Every day, tens of thousands of developers from businesses, colleges, and homes contribute patches or new code to open-source programs. It's not every day though that the White House does it. That's exactly what happened last week when the White House's New Media Director Macon Phillips announced the White House's second code release to the open-source Drupal content management system (CMS).
Specifically, this is what the White House's IT staff have contributed back:
Today's code release constitutes a few modules we developed for ourselves, as well as a recognition of our sponsoring the development of modules widely used in the Drupal community, which improve the administration of our site in a variety of ways: file management, content presentation, and URL shortening are just a few examples.
For the code originating from within the White House, we wanted to improve the functionality offered by a popular file manager, IMCE, so we developed a module called IMCE tools, which has three major functions:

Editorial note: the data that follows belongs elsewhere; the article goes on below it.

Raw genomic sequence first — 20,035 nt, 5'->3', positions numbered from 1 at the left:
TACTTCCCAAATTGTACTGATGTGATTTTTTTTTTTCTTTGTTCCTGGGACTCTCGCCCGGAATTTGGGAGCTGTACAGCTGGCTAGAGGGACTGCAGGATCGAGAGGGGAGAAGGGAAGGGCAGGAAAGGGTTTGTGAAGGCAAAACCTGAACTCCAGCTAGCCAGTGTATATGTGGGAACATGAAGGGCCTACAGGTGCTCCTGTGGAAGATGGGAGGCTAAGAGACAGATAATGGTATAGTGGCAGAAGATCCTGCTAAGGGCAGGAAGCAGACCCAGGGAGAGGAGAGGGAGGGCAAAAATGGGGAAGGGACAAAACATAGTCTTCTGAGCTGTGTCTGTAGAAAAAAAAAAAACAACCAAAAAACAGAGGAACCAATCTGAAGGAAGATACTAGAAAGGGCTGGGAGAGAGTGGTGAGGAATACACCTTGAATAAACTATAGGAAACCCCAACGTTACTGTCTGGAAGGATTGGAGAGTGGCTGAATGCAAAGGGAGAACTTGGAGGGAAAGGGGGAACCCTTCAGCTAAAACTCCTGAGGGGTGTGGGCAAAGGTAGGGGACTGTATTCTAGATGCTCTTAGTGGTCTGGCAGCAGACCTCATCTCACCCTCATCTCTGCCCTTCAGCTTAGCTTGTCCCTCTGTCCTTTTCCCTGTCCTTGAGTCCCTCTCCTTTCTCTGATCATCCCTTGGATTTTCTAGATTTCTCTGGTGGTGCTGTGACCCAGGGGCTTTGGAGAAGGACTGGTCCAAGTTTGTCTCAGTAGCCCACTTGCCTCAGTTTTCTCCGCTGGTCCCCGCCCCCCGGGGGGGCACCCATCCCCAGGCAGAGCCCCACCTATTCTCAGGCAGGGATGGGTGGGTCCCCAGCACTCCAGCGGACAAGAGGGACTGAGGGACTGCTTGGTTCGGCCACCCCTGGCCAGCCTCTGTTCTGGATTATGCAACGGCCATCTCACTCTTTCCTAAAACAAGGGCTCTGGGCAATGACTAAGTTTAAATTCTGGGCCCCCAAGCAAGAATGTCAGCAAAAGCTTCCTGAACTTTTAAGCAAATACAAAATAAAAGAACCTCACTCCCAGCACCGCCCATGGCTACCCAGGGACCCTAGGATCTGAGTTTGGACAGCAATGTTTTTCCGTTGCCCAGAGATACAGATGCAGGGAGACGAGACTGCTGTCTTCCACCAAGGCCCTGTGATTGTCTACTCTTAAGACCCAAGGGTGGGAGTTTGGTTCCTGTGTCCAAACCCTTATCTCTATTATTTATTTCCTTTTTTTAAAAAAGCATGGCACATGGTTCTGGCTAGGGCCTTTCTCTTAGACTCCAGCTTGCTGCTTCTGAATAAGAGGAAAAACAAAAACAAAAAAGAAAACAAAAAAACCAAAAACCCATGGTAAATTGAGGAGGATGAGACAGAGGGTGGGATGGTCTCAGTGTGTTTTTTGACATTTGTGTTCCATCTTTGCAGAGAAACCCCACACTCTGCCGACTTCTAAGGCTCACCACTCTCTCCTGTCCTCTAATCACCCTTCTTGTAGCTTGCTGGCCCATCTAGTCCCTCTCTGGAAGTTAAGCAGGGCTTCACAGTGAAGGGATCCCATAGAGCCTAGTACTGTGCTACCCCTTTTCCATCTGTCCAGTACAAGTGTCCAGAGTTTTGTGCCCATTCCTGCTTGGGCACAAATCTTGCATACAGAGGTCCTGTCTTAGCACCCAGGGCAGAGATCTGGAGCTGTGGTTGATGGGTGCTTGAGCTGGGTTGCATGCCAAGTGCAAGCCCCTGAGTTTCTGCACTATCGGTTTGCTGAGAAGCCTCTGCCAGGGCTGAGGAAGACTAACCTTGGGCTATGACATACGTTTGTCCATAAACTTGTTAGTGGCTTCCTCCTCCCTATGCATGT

First, IMCE Directory Manager provides an interface for specifying which directories a user can access via the IMCE module. It is useful when you have users which have the same user roles but need to be confined to directories which cannot be derived from user data.
Second, IMCE Search allows for searching for files in the IMCE interface which helps identify the location of uploaded files.
Third, IMCE File Path easily presents the URL of a file, facilitating sharing it as a link.
We also recognize that there are really good projects already embedded in the Drupal community and reached out to help support their development. Several of these are used in the collaboration software suite, Open Atrium: Features, Spaces, Boxes, Context, StrongArm, and Admin. We also supported the development of an auto-tagging module, Calais; a bulk file uploading utility, IMCE SWFupload, as well as the module that powers our shortened wh.gov domain, shortURL.
You shouldn't think though that the U.S. government moving to using and working on open source is a new development. It's not.
The U.S. government was using and creating open-source and free software before either term even existed. For example, NASA's COSMIC software collection and VistA, the Department of Veterans Affairs' (VA) electronic health records (EHR), which is now used in open-source EHR systems such as WorldVista and OpenVista, date back to the 60s and 70s. By embracing open source, Obama is returning to free software's government roots.